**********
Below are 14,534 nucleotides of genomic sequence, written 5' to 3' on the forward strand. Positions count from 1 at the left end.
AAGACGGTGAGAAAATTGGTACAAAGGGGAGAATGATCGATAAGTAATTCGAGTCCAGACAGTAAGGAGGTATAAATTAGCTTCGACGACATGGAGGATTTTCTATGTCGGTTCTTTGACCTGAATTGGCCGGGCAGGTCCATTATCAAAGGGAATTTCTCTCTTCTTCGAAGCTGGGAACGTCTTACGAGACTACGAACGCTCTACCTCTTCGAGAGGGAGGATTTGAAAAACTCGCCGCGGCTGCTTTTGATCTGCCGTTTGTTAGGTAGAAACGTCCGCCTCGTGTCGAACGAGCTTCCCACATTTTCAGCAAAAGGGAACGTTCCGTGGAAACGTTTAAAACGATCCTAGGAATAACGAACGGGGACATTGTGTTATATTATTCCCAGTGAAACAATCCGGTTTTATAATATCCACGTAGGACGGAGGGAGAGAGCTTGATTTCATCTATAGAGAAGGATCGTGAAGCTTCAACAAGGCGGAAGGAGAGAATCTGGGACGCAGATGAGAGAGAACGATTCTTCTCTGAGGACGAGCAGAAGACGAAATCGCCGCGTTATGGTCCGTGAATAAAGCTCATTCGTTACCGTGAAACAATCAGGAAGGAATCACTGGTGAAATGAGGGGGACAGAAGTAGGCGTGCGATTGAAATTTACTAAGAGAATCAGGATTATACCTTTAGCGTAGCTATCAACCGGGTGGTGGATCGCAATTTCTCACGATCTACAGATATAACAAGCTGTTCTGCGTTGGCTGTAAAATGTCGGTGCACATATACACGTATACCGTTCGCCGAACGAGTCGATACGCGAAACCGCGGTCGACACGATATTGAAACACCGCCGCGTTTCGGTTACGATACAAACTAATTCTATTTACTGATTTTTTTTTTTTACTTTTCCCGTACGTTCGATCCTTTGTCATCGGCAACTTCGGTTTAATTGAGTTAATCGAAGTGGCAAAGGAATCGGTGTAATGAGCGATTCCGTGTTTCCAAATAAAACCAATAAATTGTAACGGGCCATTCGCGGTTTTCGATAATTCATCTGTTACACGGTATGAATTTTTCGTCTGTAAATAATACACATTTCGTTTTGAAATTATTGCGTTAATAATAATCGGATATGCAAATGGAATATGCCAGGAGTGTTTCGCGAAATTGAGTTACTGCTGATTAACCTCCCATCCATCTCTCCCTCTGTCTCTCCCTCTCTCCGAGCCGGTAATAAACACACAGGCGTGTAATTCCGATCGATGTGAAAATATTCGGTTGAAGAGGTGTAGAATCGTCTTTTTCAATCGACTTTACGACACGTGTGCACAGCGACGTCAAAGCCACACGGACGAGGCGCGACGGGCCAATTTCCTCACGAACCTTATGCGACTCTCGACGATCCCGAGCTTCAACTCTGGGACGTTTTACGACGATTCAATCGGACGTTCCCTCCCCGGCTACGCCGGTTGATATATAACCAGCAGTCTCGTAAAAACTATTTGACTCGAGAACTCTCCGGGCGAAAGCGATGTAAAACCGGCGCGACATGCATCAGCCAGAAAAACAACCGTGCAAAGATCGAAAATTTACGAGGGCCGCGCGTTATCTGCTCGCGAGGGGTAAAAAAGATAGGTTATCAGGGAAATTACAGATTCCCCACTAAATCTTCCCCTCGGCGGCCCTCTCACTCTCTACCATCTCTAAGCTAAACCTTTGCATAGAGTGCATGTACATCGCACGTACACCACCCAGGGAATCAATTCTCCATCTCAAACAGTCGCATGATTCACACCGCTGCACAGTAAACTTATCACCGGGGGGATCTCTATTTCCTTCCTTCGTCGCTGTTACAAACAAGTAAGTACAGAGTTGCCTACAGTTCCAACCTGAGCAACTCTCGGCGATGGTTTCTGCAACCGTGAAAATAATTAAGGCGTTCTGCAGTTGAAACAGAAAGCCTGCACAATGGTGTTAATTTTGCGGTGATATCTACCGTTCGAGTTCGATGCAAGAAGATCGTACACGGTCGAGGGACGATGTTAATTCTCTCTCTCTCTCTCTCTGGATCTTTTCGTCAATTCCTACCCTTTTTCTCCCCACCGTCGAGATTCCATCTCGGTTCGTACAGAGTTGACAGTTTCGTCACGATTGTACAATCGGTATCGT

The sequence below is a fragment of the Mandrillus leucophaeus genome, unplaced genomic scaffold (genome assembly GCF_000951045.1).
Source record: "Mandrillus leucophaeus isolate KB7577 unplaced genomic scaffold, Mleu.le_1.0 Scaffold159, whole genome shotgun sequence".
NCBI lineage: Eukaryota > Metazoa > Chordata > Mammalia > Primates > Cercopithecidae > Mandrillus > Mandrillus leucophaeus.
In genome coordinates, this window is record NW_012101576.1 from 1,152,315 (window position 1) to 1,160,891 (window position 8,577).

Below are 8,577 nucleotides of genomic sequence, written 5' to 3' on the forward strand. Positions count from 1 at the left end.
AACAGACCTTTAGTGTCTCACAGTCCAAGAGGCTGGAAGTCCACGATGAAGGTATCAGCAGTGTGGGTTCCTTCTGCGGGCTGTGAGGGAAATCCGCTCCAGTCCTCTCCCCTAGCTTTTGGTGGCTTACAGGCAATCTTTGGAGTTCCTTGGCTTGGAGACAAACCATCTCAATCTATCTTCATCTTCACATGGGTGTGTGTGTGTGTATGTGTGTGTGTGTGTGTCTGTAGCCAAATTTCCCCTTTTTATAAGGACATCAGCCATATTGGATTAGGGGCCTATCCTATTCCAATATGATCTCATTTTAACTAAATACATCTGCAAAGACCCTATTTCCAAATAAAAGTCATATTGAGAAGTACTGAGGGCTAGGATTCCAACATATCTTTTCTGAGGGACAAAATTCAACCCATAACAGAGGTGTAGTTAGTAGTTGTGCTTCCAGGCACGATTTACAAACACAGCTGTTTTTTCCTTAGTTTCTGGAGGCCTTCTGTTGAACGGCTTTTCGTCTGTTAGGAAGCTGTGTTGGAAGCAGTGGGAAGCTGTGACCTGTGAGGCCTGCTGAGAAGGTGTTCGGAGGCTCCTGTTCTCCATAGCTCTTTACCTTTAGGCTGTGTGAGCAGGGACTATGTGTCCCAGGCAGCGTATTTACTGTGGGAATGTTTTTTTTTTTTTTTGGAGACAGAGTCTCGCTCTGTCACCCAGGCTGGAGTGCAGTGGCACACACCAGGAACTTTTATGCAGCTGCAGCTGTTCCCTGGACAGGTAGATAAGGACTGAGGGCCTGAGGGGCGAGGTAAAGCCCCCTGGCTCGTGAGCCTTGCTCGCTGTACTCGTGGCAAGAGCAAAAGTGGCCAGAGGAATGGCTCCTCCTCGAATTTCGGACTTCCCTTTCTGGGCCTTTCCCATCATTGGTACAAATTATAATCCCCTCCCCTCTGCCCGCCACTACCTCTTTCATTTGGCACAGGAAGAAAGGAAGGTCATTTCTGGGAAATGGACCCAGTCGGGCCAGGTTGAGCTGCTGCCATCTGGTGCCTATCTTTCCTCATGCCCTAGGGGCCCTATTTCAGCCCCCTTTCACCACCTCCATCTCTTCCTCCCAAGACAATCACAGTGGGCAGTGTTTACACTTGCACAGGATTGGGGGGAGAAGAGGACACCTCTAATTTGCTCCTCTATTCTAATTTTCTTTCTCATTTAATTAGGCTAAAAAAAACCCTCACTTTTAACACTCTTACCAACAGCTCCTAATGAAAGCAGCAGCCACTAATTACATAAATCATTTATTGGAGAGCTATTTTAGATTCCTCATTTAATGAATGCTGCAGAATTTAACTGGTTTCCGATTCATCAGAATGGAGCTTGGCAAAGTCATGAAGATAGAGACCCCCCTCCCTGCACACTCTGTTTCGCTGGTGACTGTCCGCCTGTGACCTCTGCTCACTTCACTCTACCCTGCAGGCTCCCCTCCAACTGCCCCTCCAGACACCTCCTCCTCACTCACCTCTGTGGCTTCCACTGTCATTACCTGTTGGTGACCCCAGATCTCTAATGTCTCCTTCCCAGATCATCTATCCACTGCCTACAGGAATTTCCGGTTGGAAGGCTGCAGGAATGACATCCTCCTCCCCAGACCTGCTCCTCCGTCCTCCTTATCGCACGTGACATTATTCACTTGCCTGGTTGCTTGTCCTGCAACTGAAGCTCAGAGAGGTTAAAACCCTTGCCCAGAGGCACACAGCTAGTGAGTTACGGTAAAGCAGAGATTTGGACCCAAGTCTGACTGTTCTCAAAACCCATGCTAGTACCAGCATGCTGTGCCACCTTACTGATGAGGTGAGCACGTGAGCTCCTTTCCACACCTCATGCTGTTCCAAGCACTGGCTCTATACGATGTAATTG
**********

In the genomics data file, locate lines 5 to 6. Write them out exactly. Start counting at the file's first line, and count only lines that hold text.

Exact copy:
NCBI lineage: Eukaryota > Metazoa > Chordata > Mammalia > Primates > Cercopithecidae > Mandrillus > Mandrillus leucophaeus.
In genome coordinates, this window is record NW_012101576.1 from 1,152,315 (window position 1) to 1,160,891 (window position 8,577).